The latest findings on the use of Replicine® Functional Keratin® in wound healing have been published in Burns, the Journal of the International Society for Burn Injuries. The article, published in the January online edition of the world's leading burn journal, details the 80 patient cohort study on partial thickness and superficial burns, comparing burn management using keratin wound care with standard of care in the treatment facility. Burn patients, with an age range of 7 months to 69 years, had wounds treated with either keragelT®, keragel® or keramatrix® depending on location and exudate level of the wound. The keratin products were found to facilitate healing faster (mean healing time of 8.7 days compared to 14.4 days) with minimal permanent skin change or scarring reported for the treatment group. The keratin products were well tolerated with minimal pain and itch, a common issue at dressing change. The keratin treatments were easy to use and administer for the health professionals in both outpatients and community settings and a cost of care analysis showed a 47% cost saving compared to the control group.

Mr Jeremy Simcock (FRACS(Plast), MD(Melb)), PI for the study summarised the key finding as “The keratin products are found to facilitate healing with minimal scarring, be well tolerated with minimal pain and itch, be easy to use for the health professional and be cost effective for the health care provider. For these reasons they are being adopted into use at our facility.” Sharon Cassidy (CNS) commented "Since being involved in the clinical trial and seeing the outcomes for myself, I now routinely use the keratin-based products for all burn injuries that I treat in my community-based nursing practice. I like the idea that these dressing products not only promote a moist environment, but also donate something extra to the wound-bed (Keratin), which accelerates faster wound healing. I consistently get positive feedback from my clients on their results”

Dr Robert Allen Smith, Keraplast Medical Director said "fast epithelisation and so fast wound closure is crucial for good burn healing. As we have seen in clinical settings for both acute and chronic wounds, keragelT®, keragel® and keramatrix® encourage fast epithelisation. In burn management this reduces the risk of permanent skin change/scarring and we see that clearly from this study." He added "ease of application and patient comfort are clinically significant findings from the study also. Dealing with paediatric patients is complex and can be burdensome on hospital resources, particularly with burns on the face or hands. Minimal pain at dressing change and the high ease of use reported is important for routine clinical practice."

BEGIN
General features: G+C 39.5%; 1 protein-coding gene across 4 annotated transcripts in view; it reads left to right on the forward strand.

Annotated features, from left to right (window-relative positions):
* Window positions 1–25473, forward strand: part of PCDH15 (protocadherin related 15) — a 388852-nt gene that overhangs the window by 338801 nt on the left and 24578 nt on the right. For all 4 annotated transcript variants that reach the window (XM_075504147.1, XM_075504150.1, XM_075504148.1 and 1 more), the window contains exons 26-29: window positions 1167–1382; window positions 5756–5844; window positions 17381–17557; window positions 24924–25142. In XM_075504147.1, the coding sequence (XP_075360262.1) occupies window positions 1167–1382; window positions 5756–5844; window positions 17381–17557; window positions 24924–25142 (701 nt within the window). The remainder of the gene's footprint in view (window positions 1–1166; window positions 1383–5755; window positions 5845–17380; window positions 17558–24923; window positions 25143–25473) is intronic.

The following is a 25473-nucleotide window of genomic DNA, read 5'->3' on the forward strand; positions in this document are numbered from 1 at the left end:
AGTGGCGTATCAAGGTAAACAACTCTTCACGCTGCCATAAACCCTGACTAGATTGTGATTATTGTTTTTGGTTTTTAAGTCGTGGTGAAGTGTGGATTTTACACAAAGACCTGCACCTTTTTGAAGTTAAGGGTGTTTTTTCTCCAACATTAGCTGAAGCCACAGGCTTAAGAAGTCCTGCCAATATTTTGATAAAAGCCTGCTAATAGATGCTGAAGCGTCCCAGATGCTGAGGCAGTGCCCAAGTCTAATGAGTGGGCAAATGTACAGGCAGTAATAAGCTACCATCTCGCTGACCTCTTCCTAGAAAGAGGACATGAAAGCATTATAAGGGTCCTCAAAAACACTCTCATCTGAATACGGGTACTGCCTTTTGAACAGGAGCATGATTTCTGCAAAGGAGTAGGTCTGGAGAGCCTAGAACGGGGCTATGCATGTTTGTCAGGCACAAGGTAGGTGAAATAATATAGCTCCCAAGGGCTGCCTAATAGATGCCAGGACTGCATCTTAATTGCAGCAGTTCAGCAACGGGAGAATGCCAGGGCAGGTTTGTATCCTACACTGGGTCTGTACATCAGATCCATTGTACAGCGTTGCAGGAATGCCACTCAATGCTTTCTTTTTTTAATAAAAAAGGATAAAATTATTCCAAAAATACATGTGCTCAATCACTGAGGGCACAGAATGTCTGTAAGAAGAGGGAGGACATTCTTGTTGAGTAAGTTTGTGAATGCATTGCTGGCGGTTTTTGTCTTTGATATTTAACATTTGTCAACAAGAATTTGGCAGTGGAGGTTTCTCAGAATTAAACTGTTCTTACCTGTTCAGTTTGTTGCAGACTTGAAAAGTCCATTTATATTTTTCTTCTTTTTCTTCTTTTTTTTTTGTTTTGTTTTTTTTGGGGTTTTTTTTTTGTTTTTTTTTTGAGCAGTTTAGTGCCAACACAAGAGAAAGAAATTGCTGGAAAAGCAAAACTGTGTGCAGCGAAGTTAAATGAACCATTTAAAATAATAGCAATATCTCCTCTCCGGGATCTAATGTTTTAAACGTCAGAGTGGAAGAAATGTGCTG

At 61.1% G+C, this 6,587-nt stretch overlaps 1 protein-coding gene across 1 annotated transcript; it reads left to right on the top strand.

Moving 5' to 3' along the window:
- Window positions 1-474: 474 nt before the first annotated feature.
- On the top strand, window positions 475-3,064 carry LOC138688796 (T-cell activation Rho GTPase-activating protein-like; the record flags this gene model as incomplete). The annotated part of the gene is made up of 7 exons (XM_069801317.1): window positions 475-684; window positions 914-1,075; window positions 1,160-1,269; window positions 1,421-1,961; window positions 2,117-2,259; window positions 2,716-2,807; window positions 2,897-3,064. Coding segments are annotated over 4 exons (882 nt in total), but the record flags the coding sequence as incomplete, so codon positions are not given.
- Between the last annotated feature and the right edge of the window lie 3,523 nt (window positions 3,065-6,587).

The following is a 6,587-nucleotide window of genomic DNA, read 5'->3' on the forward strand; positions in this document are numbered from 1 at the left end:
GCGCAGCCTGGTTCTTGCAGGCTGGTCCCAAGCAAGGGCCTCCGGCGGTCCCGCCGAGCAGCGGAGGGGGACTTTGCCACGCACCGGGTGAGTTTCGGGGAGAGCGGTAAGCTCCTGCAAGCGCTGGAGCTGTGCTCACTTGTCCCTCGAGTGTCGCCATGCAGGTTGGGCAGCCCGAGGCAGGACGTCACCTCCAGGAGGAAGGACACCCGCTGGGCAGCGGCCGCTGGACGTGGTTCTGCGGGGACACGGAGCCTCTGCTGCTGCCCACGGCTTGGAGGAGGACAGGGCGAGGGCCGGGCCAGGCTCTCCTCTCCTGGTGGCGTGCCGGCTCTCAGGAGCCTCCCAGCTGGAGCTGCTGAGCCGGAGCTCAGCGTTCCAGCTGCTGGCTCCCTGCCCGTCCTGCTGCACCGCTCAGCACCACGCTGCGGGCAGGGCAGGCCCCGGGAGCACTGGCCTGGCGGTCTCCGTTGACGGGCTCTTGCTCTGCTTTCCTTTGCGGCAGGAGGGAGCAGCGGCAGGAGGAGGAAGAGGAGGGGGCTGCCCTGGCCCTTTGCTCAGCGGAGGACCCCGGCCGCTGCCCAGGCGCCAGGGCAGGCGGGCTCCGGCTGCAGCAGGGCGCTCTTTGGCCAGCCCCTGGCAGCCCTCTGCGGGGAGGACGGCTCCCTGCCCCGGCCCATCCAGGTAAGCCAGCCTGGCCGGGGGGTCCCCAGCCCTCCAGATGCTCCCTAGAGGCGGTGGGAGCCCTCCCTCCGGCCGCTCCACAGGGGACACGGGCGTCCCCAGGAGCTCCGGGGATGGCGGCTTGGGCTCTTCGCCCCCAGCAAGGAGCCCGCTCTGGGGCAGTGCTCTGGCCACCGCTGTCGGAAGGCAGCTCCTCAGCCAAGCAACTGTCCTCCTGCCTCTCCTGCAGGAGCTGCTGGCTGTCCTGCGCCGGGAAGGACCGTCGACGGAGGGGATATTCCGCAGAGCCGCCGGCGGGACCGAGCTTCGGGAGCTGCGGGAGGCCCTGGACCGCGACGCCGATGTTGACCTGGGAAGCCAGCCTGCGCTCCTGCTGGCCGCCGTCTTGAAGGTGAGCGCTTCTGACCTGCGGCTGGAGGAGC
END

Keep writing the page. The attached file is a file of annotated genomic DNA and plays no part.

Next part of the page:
Dr Clive Marsh, Keraplast Wound Care Development Manager said "Replicine® Functional Keratin® products have been used extensively in many areas, including diabetic foot ulcers, venous leg ulcers, donor site healing and for scar management. This work demonstrates effectiveness in burn management and provides a good evidence base to support clinical decision making in burn care. It was encouraging to see good outcomes for the injuries (rapid healing, minimal permanent skin change/scarring), the patients (comfort and rapid resumption of ADLs), the health professionals (ease of use) and the health care system (reduced cost of care). With the wide availability of keragelT®, keragel® and keramatrix® throughout the world this gives clinicians a new option for burn care."

Replicine® Functional Keratin® wound care products, including keragel®, keramatrix®, kerasorb® and keragelT®, are available through a network of distributors throughout the world, including the EU, Asia and US. A detailed list for each region is available here.

http://www.keraplast.com/purchasing-keraplast-wound-care-products

Detailed information on keragel®, keramatrix® and other wound care products is available here.

http://www.keraplast.com/wound-care 

Article details:

Loan F, et al. Keratin-based products for effective wound care management in superficial and partial thickness burns injuries. Burns (2016), http://dx.doi.org/10.1016/j.burns.2015.10.024